But the same temptations to more aggressive measures than Fabius and his supporters were willing to adopt soon caused the election of Terentius Varro, an honest but ignorant man, to the consulship, as if his vaunts had been accepted for realities. Of mean


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79 Plut., Fab., 12.

80 The scene, as related by Plutarch, is well worth witnessing. Fab., 13.


origin in the eyes of his countrymen, and a warm adherent to the lower order of the Plebeians, Varro had made himself a popular and in many respects a useful man, when he was suddenly lifted to a height where dizziness was unavoidable. It was but a year after the calamity of Thrasymene, yet Varro went forth, as if unwarned, and, though not unadvised by his colleague, Æmilius Paullus, his rashness was the occasion of death to Æmilius and to five-andforty thousand Romans upon the fatal fields of Cannæ.82 The hopes of Hannibal and the fears of Rome seemed to be fulfilled. Maharbal, the commander of the Carthaginian cavalry, urged his leader to march upon the city, and sup, as he might, within five days, in the Capitol ; 83 but Hannibal knew that his triumphs, as well as Maharbal's promises, were still insufficient to lay his enemies prostrate; though two years were nearly gone since he descended from the mountains and smote the Roman outposts in the North.84

It was formerly the custom to include the victory at Cannæ among the battles which, glorious as they could have been made by feats of bravery or streams of blood, yet passed away without any other results than the agonies of their dying or their living victims. But though it has more recently appeared that the defection of the southern Italians and the surrender of Capua to Hannibal were quite abundant fruits for any conqueror to gather, it is equally evident, on the other hand, that the consequences which might reasonably have been expected to follow from such a day as that of Cannæ were totally, though not perhaps immediately, frustrated by the resolution and the activity of the Romans. Bitter and entire as had been their overthrow, it was, nevertheless, like the last actual crash of the storm, whose muttering, however, was still to be continued.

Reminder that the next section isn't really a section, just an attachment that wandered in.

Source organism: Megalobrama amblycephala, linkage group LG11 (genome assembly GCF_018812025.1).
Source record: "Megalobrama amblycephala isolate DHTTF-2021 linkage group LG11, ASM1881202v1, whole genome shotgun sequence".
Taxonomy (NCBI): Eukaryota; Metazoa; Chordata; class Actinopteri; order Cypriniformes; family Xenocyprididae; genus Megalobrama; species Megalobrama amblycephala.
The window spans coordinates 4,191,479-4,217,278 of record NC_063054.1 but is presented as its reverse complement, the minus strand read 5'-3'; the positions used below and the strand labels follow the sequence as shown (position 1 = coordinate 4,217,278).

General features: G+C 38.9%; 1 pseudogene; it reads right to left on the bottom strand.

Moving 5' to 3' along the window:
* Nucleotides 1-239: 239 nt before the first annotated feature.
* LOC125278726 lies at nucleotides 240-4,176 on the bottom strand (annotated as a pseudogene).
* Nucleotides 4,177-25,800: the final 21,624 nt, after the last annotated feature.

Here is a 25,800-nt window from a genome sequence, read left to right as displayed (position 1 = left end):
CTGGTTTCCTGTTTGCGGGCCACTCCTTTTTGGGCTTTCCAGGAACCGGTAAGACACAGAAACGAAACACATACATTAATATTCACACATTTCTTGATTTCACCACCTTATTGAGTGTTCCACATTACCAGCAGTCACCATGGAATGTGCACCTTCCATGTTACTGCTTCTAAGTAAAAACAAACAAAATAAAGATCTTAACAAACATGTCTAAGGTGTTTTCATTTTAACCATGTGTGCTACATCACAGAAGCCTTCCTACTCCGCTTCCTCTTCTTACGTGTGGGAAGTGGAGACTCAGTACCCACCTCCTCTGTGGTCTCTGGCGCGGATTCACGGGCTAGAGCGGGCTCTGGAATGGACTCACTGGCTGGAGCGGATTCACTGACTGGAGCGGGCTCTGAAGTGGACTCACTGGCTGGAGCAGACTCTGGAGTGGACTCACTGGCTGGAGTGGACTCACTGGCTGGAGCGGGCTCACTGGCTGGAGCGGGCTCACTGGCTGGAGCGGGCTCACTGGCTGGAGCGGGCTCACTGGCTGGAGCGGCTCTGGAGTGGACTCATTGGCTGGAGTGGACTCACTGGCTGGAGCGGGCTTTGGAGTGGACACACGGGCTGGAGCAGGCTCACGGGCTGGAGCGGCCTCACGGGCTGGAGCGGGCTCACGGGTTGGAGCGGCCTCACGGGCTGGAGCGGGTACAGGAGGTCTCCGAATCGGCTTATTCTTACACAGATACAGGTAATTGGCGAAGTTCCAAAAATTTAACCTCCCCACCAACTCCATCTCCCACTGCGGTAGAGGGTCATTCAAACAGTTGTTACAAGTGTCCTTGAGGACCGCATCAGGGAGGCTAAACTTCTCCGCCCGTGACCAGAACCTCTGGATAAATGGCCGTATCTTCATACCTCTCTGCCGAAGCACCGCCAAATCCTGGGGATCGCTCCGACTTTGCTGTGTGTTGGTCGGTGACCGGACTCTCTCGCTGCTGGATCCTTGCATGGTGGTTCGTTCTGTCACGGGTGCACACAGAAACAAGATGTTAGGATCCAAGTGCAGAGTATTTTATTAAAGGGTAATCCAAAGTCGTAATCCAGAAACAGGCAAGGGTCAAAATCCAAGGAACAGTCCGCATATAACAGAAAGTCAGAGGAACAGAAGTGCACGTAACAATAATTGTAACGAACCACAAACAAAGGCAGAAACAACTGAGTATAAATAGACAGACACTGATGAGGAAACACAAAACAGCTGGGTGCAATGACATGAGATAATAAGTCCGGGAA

81 “ Loco non humili solum, sed XXII. 49, and Epit. XXII; Polyb., etiam sordido, ortus : patrem lanium III. 116; and read Plutarch's acfuisse ferunt, ipsum institorem mer- count in the Life of Fabius, 15 et cis, filioque hoc ipso in servilia ejus seq. artis ministeria usum.” Liv., XXII. 83 Liv., XXII. 51. Polyb., III. 25. See further in 26.

118. 82 Without counting the allies. 84 Ticino, A. C. 218 ; ThrasySee the mournful lists in Liv., mene, 217; Cannæ, 216.

A small remnant, consisting of about five thousand men, escaping the slaughter of the great Roman army, took refuge in the neighbouring town of Canusium. Some of the younger Patricians, under the lead of Cæcilius Metellus,55 were urging the expediency of quitting Italy and abandoning Rome to its miserable end; when one, younger than all the rest, and accustomed only to unfortunate service, as by the Ticino, where his father commanded, and now at Cannæ, where he had held some subordinate office, broke in, with all he could persuade to arm themselves and follow him, upon the conspirators. It was Publius Cornelius Scipio. “I swear,” he cried, waving his drawn sword before the eyes of Metellus and the rest, “ that I will neither forsake my country myself, nor suffer any other citizen of hers to do

85 Son of the conqueror at Panormus, p. 110.